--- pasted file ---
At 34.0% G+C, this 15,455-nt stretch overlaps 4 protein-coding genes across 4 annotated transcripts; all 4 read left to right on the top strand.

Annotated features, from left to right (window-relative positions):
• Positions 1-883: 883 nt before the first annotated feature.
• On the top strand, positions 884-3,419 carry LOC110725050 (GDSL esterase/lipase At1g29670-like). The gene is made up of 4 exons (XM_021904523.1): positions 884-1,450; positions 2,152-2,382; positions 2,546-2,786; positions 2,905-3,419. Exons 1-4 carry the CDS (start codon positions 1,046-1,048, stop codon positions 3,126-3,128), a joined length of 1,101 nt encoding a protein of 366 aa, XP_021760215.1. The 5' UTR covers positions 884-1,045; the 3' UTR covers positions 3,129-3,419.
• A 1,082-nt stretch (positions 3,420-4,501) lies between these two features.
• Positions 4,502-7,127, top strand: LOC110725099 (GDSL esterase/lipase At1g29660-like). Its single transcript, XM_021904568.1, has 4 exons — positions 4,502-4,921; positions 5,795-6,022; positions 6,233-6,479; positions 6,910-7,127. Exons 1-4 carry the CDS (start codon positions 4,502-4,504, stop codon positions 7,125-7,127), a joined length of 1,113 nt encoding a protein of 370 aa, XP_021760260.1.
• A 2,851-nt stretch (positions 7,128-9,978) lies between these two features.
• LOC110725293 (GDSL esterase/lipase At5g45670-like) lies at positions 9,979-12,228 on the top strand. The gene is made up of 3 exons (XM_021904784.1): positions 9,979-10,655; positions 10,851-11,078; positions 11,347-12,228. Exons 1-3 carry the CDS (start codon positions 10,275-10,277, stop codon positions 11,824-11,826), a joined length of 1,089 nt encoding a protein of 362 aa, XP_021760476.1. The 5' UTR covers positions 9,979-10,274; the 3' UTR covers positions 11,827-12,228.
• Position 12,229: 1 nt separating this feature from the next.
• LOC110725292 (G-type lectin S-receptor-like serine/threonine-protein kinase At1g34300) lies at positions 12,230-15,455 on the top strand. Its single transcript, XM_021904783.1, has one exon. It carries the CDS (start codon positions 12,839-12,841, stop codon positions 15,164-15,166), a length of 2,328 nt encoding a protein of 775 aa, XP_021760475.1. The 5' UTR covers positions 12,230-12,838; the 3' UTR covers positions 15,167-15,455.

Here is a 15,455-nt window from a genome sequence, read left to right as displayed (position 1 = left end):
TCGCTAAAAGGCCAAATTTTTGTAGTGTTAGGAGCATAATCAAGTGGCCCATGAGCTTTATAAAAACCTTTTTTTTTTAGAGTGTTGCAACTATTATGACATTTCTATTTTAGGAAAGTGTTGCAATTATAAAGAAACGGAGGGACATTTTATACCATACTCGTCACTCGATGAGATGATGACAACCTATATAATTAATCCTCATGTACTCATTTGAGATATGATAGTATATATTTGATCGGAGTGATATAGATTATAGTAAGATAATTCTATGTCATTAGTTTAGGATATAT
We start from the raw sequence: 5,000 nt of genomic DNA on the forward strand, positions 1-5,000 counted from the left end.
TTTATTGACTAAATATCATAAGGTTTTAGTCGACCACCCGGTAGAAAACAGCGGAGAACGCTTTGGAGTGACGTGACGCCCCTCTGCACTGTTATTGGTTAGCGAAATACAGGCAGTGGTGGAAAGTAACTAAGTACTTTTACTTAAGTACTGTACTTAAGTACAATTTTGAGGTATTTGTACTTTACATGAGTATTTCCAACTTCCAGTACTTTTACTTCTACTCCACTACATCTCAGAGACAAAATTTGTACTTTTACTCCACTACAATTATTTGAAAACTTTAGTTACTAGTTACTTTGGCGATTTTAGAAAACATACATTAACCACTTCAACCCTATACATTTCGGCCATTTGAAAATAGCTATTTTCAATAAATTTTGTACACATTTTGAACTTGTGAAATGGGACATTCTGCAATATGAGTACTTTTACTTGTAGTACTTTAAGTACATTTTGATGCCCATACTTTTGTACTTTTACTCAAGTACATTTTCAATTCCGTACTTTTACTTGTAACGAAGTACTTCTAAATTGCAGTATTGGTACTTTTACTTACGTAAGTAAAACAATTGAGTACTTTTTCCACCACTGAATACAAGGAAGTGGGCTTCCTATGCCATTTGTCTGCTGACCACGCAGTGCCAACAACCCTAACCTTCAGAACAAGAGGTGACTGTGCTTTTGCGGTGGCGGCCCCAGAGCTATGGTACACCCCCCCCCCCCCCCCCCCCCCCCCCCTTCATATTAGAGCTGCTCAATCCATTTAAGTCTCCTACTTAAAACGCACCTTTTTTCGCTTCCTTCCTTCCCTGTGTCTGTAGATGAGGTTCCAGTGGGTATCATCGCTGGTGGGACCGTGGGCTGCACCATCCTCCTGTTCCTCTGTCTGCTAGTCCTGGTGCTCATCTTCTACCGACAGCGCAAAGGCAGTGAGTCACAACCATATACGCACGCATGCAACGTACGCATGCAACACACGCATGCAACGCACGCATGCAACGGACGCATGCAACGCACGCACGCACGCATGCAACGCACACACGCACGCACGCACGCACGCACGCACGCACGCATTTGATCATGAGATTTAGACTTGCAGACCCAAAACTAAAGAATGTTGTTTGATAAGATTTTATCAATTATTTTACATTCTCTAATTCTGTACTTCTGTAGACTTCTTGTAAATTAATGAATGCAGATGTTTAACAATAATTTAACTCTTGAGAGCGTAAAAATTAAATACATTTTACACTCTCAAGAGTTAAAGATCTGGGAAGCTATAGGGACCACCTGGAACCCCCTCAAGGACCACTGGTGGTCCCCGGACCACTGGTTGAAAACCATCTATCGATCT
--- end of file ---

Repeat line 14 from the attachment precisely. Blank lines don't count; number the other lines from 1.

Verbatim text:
TTTATTGACTAAATATCATAAGGTTTTAGTCGACCACCCGGTAGAAAACAGCGGAGAACGCTTTGGAGTGACGTGACGCCCCTCTGCACTGTTATTGGTTAGCGAAATACAGGCAGTGGTGGAAAGTAACTAAGTACTTTTACTTAAGTACTGTACTTAAGTACAATTTTGAGGTATTTGTACTTTACATGAGTATTTCCAACTTCCAGTACTTTTACTTCTACTCCACTACATCTCAGAGACAAAATTTGTACTTTTACTCCACTACAATTATTTGAAAACTTTAGTTACTAGTTACTTTGGCGATTTTAGAAAACATACATTAACCACTTCAACCCTATACATTTCGGCCATTTGAAAATAGCTATTTTCAATAAATTTTGTACACATTTTGAACTTGTGAAATGGGACATTCTGCAATATGAGTACTTTTACTTGTAGTACTTTAAGTACATTTTGATGCCCATACTTTTGTACTTTTACTCAAGTACATTTTCAATTCCGTACTTTTACTTGTAACGAAGTACTTCTAAATTGCAGTATTGGTACTTTTACTTACGTAAGTAAAACAATTGAGTACTTTTTCCACCACTGAATACAAGGAAGTGGGCTTCCTATGCCATTTGTCTGCTGACCACGCAGTGCCAACAACCCTAACCTTCAGAACAAGAGGTGACTGTGCTTTTGCGGTGGCGGCCCCAGAGCTATGGTACACCCCCCCCCCCCCCCCCCCCCCCCCCCTTCATATTAGAGCTGCTCAATCCATTTAAGTCTCCTACTTAAAACGCACCTTTTTTCGCTTCCTTCCTTCCCTGTGTCTGTAGATGAGGTTCCAGTGGGTATCATCGCTGGTGGGACCGTGGGCTGCACCATCCTCCTGTTCCTCTGTCTGCTAGTCCTGGTGCTCATCTTCTACCGACAGCGCAAAGGCAGTGAGTCACAACCATATACGCACGCATGCAACGTACGCATGCAACACACGCATGCAACGCACGCATGCAACGGACGCATGCAACGCACGCACGCACGCATGCAACGCACACACGCACGCACGCACGCACGCACGCACGCACGCATTTGATCATGAGATTTAGACTTGCAGACCCAAAACTAAAGAATGTTGTTTGATAAGATTTTATCAATTATTTTACATTCTCTAATTCTGTACTTCTGTAGACTTCTTGTAAATTAATGAATGCAGATGTTTAACAATAATTTAACTCTTGAGAGCGTAAAAATTAAATACATTTTACACTCTCAAGAGTTAAAGATCTGGGAAGCTATAGGGACCACCTGGAACCCCCTCAAGGACCACTGGTGGTCCCCGGACCACTGGTTGAAAACCATCTATCGATCT